A murder mystery on a remote and scenic Scottish island. A determined cop with a likeable sidekick, trying to figure out what is happening. Got to be Shetland, right? Well, no. Long before Jimmy Perez, there was The Nightmare Man, a BBC TV four-part serial which aired in 1981, enjoyed considerable success - and yet has never been shown again, for reasons unclear. I didn't have a TV at the time, but I'd heard about the show, and now I've watched the DVD version, and read the remarkably detailed booklet which accompanies it. And I'm glad I did.
The Nightmare Man was based on a novel by a dentist called David Wiltshire. He thought about calling his book The Nightmare Man, but opted - unwisely, I think - for Child of Vodyanoi. The book first appeared in 1978 and made little impression; if you could find a nice copy in a dust jacket today, I'm sure it would cost you a pretty penny - there aren't any for sale on the internet as I write. Wiltshire has continued to write, his most recent novel appearing as recently as 2013, but this is the story he's best known for.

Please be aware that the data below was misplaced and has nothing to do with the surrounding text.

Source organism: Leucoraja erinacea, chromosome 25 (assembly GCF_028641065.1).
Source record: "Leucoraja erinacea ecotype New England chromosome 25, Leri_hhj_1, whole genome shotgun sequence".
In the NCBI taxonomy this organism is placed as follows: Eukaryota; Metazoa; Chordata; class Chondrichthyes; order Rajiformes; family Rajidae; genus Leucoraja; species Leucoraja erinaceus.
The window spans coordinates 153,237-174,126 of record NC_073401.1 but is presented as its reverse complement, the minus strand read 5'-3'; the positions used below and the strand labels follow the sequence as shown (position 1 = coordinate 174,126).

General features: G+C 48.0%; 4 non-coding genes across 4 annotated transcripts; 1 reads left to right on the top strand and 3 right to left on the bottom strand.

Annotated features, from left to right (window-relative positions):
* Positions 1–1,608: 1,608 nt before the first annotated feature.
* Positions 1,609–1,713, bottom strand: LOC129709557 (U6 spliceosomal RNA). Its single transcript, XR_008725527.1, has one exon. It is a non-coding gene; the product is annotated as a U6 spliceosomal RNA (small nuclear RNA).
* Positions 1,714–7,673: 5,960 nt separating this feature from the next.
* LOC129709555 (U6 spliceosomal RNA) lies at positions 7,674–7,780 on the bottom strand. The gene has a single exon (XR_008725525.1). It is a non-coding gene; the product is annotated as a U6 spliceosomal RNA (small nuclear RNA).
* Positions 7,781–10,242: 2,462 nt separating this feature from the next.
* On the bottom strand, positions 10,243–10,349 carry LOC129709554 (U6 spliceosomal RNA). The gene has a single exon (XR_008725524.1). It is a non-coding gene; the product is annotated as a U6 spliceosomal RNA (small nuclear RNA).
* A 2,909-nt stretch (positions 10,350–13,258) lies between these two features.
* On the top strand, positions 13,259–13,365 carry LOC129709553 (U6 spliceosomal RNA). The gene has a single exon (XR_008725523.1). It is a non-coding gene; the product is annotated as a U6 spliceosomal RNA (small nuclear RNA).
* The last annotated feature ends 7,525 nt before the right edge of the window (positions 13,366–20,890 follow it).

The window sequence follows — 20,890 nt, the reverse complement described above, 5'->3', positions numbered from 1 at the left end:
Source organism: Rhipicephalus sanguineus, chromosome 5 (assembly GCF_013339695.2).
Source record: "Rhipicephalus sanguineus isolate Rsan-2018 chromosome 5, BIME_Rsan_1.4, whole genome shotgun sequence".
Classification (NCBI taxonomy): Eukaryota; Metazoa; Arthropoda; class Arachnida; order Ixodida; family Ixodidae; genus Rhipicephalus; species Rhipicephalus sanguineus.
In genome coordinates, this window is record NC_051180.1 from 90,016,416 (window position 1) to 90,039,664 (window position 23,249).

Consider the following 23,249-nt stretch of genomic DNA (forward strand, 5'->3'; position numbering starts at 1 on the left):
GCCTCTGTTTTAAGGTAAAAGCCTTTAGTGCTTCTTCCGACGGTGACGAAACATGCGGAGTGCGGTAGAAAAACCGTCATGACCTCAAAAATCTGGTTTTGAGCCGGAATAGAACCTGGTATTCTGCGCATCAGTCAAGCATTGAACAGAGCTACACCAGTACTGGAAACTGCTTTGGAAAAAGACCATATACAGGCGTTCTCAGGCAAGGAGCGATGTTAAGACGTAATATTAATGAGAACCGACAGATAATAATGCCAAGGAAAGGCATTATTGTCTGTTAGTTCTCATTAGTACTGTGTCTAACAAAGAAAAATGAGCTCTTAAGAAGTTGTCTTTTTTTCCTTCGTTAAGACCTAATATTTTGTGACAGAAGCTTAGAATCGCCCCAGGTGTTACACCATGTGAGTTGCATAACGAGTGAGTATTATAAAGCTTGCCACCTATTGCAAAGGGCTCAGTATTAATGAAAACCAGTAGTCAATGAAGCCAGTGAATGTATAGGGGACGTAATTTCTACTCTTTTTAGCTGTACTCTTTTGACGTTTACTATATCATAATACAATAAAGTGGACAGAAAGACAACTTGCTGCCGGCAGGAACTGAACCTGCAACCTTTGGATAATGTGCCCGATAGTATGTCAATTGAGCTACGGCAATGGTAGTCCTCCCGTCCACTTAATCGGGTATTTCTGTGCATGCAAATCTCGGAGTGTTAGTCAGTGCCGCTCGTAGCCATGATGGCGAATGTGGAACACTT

And with good reason. The BBC did him proud, even though I agree with his view that the setting of the final encounter might have been better if they'd kept to his original concept. In a touch I find pleasing, Wiltshire made his protagonist a dentist, and this idea was retained by Robert Holmes in the screenplay, although the character's name was changed. He's played by James Warwick, best known as Tommy Beresford in Partners in Crime. His girlfriend is played by the young Celia Imrie, whose quality as an actor is certainly evident here, especially in the first of the four episodes.
Something strange is happening on the foggy island of Inverdee. A woman is found horribly murdered, and soon there is another victim, a male birdwatcher. There are a few brief, enigmatic moments of action seen from the killer's perspective - almost through a red mist. A mysterious colonel turns up on the island, a sheep is butchered, and it's soon apparent that this is no ordinary murder case. Really, this is a story that straddles genres, but I found it entertaining. The cops are well played by Maurice Roeves and James Cosmo' the latter turned up recently as a hard man in Shetland. It's a small world...